Finance Chairman Bristles At TPP's Drug, Tobacco Provisions

    Senate Finance Committee Chairman Orrin Hatch, R-Utah, offered a fuller glimpse of his objections to the recently completed Trans-Pacific Partnership Wednesday, chiding the pact for its insufficient protection of biologic medicines and its insulation of tobacco control measures from legal challenges.

  • October 7, 2015

    Lumber Liquidators To Pay $13.2M In DOJ Settlement

    Lumber Liquidators will pay $13.2 million to settle a Department of Justice investigation primarily related to hardwood flooring the company imported from foreign suppliers, including Eastern Russia, that harvested more timber than permitted, the company announced Wednesday.

  • October 7, 2015

    Clinton Signals Opposition To TPP Free Trade Deal

    Democratic presidential candidate Hillary Clinton came out Wednesday against the 12-nation Trans-Pacific Partnership, breaking with the White House over a landmark pact she once touted as the “gold standard” and aligning with opposition voiced by challengers such as Sen. Bernie Sanders, I-Vt.

  • October 7, 2015

    Rule Would Ease Bidding Regs For Humanitarian Missions

    The U.S. Department of Defense, NASA and the U.S. General Services Administration on Wednesday proposed amending the Federal Acquisition Regulation to relax competition rules for certain overseas contracts related to humanitarian and peacekeeping missions.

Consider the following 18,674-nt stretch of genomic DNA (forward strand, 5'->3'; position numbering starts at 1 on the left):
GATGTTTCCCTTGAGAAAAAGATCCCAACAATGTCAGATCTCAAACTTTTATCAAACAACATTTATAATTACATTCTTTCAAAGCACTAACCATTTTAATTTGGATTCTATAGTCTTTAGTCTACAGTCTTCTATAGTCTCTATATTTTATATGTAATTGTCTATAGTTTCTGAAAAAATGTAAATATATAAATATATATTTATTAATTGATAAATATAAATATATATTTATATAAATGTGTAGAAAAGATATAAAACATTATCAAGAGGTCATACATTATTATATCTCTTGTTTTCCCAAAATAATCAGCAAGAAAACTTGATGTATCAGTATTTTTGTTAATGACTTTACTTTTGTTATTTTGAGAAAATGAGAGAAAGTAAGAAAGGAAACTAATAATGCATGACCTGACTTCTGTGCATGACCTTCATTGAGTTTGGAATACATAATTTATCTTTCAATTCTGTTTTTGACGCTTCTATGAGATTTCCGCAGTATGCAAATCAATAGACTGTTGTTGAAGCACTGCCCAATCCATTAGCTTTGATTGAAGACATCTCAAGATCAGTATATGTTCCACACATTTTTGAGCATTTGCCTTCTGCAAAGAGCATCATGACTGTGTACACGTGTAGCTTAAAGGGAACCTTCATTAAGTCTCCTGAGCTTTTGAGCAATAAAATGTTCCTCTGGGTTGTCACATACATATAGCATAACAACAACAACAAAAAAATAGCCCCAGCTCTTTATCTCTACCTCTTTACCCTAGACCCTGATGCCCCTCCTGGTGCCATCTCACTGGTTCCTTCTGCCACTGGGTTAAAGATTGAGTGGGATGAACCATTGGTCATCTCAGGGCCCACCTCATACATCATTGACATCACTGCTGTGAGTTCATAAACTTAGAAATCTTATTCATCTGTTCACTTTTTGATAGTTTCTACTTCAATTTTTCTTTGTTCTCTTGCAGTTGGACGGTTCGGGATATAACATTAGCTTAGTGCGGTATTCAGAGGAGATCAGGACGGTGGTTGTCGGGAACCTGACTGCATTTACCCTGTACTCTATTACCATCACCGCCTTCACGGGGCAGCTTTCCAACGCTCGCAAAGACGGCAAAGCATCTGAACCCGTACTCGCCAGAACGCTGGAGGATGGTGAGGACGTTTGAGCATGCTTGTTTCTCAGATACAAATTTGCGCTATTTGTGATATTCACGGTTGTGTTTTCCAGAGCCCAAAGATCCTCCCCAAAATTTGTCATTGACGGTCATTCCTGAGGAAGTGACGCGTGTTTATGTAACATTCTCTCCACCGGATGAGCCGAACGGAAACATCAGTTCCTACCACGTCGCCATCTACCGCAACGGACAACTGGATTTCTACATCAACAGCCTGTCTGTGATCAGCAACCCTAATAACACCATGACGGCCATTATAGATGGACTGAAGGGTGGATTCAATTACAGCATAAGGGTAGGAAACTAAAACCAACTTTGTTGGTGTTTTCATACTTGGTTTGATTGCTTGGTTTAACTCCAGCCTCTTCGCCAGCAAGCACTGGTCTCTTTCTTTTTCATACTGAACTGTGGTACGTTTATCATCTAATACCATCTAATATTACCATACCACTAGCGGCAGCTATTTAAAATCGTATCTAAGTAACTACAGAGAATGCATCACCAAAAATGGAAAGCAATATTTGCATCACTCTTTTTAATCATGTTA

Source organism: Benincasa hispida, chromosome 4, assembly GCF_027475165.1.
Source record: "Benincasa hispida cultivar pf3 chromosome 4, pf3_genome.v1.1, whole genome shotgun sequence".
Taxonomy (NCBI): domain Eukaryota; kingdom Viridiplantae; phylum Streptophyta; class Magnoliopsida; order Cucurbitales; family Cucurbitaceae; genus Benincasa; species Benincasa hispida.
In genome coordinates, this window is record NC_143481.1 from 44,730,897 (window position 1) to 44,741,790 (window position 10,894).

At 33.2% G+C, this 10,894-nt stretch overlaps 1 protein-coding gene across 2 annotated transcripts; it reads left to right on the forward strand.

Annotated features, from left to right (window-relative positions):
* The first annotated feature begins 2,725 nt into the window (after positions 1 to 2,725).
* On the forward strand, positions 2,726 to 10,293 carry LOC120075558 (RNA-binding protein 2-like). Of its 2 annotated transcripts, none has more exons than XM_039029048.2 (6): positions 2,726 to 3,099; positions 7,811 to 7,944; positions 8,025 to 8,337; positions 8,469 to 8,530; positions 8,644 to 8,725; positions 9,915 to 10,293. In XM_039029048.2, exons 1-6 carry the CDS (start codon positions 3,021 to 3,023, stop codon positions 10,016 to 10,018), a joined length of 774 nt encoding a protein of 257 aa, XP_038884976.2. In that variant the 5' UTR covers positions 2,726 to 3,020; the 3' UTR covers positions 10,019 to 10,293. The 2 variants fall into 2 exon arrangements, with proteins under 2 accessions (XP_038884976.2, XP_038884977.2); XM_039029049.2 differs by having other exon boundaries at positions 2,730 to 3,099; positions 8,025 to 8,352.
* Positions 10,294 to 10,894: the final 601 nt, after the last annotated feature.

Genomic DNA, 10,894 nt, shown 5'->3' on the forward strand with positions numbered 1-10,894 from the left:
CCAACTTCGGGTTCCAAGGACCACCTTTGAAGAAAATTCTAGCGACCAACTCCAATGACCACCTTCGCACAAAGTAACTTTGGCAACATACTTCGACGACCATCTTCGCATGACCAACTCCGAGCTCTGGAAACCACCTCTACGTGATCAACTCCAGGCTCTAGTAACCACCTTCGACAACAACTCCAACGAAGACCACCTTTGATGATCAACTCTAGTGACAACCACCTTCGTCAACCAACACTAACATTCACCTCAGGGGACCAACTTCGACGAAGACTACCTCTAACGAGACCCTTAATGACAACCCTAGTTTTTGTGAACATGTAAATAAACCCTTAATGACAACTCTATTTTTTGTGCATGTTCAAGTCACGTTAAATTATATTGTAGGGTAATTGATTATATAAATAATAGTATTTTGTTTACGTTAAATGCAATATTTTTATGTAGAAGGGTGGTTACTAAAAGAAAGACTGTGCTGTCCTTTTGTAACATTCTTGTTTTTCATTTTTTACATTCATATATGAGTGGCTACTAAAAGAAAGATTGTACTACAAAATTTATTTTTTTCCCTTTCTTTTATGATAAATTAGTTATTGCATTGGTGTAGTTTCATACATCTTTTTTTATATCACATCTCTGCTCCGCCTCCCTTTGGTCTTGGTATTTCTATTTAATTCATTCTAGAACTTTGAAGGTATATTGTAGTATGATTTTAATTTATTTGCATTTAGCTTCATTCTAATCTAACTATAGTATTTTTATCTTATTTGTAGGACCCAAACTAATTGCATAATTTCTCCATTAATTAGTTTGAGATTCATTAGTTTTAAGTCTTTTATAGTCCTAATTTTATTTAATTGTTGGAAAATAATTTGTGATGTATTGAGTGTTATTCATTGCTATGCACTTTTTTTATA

Expert Analysis

  • 10 Ways To Become A 360-Degree Lawyer

    Rosario Lozada Schrier

    Whether you’re a millennial joining the profession or a seasoned veteran, the challenges posed by the current legal market compel everyone to adapt and innovate. Law professors Rosario Schrier and Annette Torres team up to offer 10 tips to develop a more diverse skill set.

  • Springtime For 'Implementation Day' On Iran Sanctions

    Baruch Weiss

    The lifting of Iranian-related sanctions under the Joint Comprehensive Plan of Action on "Implementation Day," which is set for spring 2016, will have little impact on the ability of U.S. persons to do business with Iran. The embargo will remain in place and the U.S. will continue to enforce stringent controls on Iran-related transactions by U.S. persons, foreign entities owned or controlled by a U.S. person and foreign persons loc... (continued)

  • Hitachi Underscores Need For Robust FCPA Due Diligence

    Mark Mendelsohn

    A recent action against Hitachi Ltd. is further evidence of the U.S. Securities and Exchange Commission’s ability to use its expansive reach under the Foreign Corrupt Practices Act’s accounting provisions to police bribery and bribery-related conduct that it may not be able to reach under the anti-bribery provisions, say attorneys with Paul Weiss Rifkind Wharton & Garrison LLP.

  • EU Safe Harbor Not So Safe — What Now?

    Susan L. Foster